On April 15, 1912, during its first voyage, the Titanic sank after hitting an iceberg, killing 1502 of 2224 passengers and crew members.The tragedy stirred up the international community.One of the reasons for the shipwreck was that there were not enough lifeboats for the passengers and crew.Although there was some luck in surviving this disaster, some people are more likely to survive than others, such as women, children and the upper classes.
survival - survival (0 = survival, 1 = Death)
pclass - Ticket type (1 = first class, 2 = second class, 3 = third class)
sex - Gender
Number of siblings on the sibsp-Titanic
parch-Titanic is good at the number of parents or children of this person
ticket - ticket number
Fare - Passenger fare
Cabin - cabin number
embarked - Port of departure (C = Cherbourg, Q = Queenstown, S = Southampton)
boat - lifeboat number (if survived)
Body - human number (if in distress and the body is found)
home.dest - Departure to destination
Calculations show that only about 38% of the passengers survived, and the tragedy occurred because the Titanic did not carry enough lifeboats, only 20, which was not enough for 1317 passengers and 885 crew members.
We can see that first-class has a 62% chance of survival for passengers, compared with third-class with a 25.5% chance of survival. The more luxurious the cabin, the older the passengers are, and the first-class fare is significantly higher than second-class and third-class fares.
From the above analysis, we can see that people tend to evacuate women and children first when the tragedy happens.In all strata, women are more likely to survive than men.
From the analysis of the chart above, it can be seen that the likelihood of children surviving the tragedy was relatively high.
Before building a machine learning model, we need to delete the fill-in missing values and divide the dataset into training and test sets.
Because boat, cabin, body are missing severely and can not provide enough information for subsequent analysis, delete the three fields boat, cabin, body
Because age also has a big impact on whether passengers can live or not, we chose to delete the missing part of the data in the age field.
Both sex and embarked are string values corresponding to categories (for example, sex has two values, male and female), so we can convert category strings to numeric data by LabelEncoder, such as converting "male" and "female" to 0 and 1, respectively.The name, ticket, home.dest fields cannot be coded into numeric data, so we remove them from the dataset.
Different dataset selections also result in different predictions.The average prediction accuracy of the above decision tree models is 79.61%, which can vary by about 2% depending on the data.
We can also use the random forest algorithm to get the weights of different features in the final result prediction
By comparing the figures above, we can see that the stochastic forest algorithm performs well in the current data prediction, with an optimal value of more than 86%.
Extraction Code: 1uey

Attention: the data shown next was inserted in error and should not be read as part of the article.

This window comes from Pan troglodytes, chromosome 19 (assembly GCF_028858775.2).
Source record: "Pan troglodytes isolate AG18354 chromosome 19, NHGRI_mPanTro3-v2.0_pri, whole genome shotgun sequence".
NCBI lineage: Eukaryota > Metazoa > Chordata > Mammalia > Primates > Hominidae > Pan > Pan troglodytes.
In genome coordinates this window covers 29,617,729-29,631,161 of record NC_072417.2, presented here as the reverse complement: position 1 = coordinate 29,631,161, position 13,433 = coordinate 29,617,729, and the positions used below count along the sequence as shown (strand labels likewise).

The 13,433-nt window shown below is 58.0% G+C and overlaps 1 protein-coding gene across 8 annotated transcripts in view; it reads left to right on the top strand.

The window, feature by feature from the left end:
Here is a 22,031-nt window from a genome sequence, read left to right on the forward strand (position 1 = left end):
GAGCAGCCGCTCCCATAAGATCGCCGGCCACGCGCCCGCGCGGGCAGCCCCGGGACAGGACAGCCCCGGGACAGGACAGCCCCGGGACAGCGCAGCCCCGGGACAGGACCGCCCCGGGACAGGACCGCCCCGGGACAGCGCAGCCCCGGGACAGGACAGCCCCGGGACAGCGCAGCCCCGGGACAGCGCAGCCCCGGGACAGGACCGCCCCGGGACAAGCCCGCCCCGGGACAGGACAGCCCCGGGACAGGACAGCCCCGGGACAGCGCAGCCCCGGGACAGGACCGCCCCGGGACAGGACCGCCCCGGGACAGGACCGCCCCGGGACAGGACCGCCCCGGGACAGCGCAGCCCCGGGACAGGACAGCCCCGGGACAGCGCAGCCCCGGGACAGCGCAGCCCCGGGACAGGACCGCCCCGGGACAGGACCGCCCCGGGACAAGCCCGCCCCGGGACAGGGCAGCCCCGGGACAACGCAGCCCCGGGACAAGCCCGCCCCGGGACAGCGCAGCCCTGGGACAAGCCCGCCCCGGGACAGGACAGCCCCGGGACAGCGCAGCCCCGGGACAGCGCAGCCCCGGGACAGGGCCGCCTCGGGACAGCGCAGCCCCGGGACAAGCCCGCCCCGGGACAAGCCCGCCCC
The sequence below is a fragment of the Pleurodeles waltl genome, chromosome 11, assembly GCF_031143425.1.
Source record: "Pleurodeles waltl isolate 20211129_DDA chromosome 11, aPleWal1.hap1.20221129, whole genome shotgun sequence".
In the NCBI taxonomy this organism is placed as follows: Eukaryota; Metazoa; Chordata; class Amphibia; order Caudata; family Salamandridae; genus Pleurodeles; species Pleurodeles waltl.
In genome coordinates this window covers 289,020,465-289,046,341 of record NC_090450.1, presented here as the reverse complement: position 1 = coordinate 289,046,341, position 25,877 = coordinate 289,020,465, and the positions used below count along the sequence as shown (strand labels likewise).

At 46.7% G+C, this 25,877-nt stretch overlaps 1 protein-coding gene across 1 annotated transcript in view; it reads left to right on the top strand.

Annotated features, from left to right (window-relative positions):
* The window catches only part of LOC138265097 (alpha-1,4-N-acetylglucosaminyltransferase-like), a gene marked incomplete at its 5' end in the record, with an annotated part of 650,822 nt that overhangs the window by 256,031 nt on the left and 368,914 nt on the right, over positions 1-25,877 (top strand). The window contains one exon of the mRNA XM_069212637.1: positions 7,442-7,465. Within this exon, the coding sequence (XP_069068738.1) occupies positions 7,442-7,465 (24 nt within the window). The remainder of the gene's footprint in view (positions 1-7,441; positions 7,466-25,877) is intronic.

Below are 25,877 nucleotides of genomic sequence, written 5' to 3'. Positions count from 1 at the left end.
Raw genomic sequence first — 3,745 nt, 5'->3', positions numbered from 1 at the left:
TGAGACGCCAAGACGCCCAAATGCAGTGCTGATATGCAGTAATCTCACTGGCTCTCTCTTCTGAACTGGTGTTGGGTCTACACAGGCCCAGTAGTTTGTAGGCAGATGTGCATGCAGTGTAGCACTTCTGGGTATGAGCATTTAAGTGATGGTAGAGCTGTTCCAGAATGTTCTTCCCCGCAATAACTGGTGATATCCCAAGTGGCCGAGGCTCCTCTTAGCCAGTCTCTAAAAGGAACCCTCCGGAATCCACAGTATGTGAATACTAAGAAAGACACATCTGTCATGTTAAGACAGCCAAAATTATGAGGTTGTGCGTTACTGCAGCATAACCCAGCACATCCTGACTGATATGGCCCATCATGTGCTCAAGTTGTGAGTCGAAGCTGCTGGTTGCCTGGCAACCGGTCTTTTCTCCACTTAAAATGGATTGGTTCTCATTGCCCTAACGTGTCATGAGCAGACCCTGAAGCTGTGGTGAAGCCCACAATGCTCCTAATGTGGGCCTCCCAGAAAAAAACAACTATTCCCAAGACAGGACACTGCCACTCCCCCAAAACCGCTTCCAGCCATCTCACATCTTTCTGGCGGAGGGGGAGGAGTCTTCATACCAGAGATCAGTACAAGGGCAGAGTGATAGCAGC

#!/usr/bin/env python # coding: utf-8 # Import python trigonometric library functions import os import matplotlib.pyplot as plt get_ipython().run_line_magic('matplotlib', 'inline') import random import numpy as np import pandas as pd from sklearn import preprocessing data_path='Case data' titanic_df = pd.read_excel(os.path.join(data_path,'titanic3.xls'),'titanic3',index_col=None,na_values=['NA']) titanic_df.head() titanic_df['survived'].mean() titanic_df.groupby('pclass').mean() class_sex_grouping = titanic_df.groupby(['pclass','sex']).mean() class_sex_grouping class_sex_grouping['survived'].plot.bar(figsize=(12,7),fontsize=12) plt.xticks(rotation=45) group_by_age = pd.cut(titanic_df['age'],np.arange(0,90,10)) age_grouping = titanic_df.groupby(group_by_age).mean() age_grouping['survived'].plot.bar(figsize=(12, 7),colors=['r','y','b'],fontsize=12) plt.xticks(rotation=45) titanic_df.info() # axis = 1 Delete by column titanic_df = titanic_df.drop(['body','boat','cabin'],axis=1) titanic_df['home.dest'] = titanic_df['home.dest'].fillna('NA') titanic_df.head() titanic_df = titanic_df.dropna() titanic_df.info() def preprocess_titanic_df(df): preprocess_df = df.copy() le = preprocessing.LabelEncoder() preprocess_df.sex = le.fit_transform(preprocess_df.sex) preprocess_df.embarked = le.fit_transform(preprocess_df.embarked) preprocess_df = preprocess_df.drop(['name','ticket','home.dest'],axis=1) return preprocess_df preprocess_df = preprocess_titanic_df(titanic_df) preprocess_df.head() # Machine Learning Simple Prediction x = preprocess_df.drop(['survived'],axis=1).values y = preprocess_df['survived'].values from sklearn.model_selection import train_test_split X_train,X_test,y_train,y_test = train_test_split(x,y,test_size=0.2) np.random.seed(42) # decision tree classifier from sklearn.tree import DecisionTreeClassifier clf_dt = DecisionTreeClassifier(max_depth = 5) clf_dt.fit(X_train,y_train) clf_dt.score(X_test,y_test) # Cross-validation measures model performance from sklearn.model_selection import ShuffleSplit,cross_val_score # Random Split Data shuff_split = ShuffleSplit(n_splits=20,test_size=0.2,random_state=0) def test_classifier_suf(clf): scores = cross_val_score(clf,x,y,cv=shuff_split) print ("Accuracy: %0.4f (+/- %0.2f)" % (scores.mean(), scores.std())) return scores clf_dt_scores = test_classifier_suf(clf_dt) # Random Forest # from sklearn.feature_selection import SelectFromModel np.random.seed(42) from sklearn.ensemble import RandomForestClassifier clf = RandomForestClassifier(n_estimators=50) clf_rf_scores = test_classifier_suf(clf) np.random.seed(42) from sklearn.ensemble import GradientBoostingClassifier # from sklearn.feature_selection import SelectFromModel clf = GradientBoostingClassifier(n_estimators=50) clf_grad_scores = test_classifier_suf(clf) # Random Forest from sklearn.ensemble import RandomForestClassifier from sklearn.feature_selection import SelectFromModel np.random.seed(42) clf = RandomForestClassifier(n_estimators=50) clf = clf.fit(X_train,y_train) test_classifier_suf(clf) features = pd.DataFrame() features["feature"] = ["pclass","sex","age","sibsp","parch","fare","embarked"] features["importance"] = clf.feature_importances_ features.sort_values(by=["importance"],ascending=True,inplace=True) features.set_index('feature',inplace=True) features.plot(kind="barh",figsize=(12,7),fontsize=12) plt.show() x = np.linspace(0,1,20) plt.figure(figsize=(12,7)) #Similar to declaring a picture first, all settings after this figure work on this picture plt.plot(x,clf_dt_scores,label="DecisionTreeClassifier") #Drafting plt.plot(x,clf_grad_scores,color='r',linestyle='--',label="GradientBoostingClassifier") #Set the color and style of the function line plt.plot(x,clf_rf_scores,color='y',linestyle='--',label="RandomForestClassifier") #Set the color and style of the function line plt.legend(loc="upper right") plt.grid() plt.show()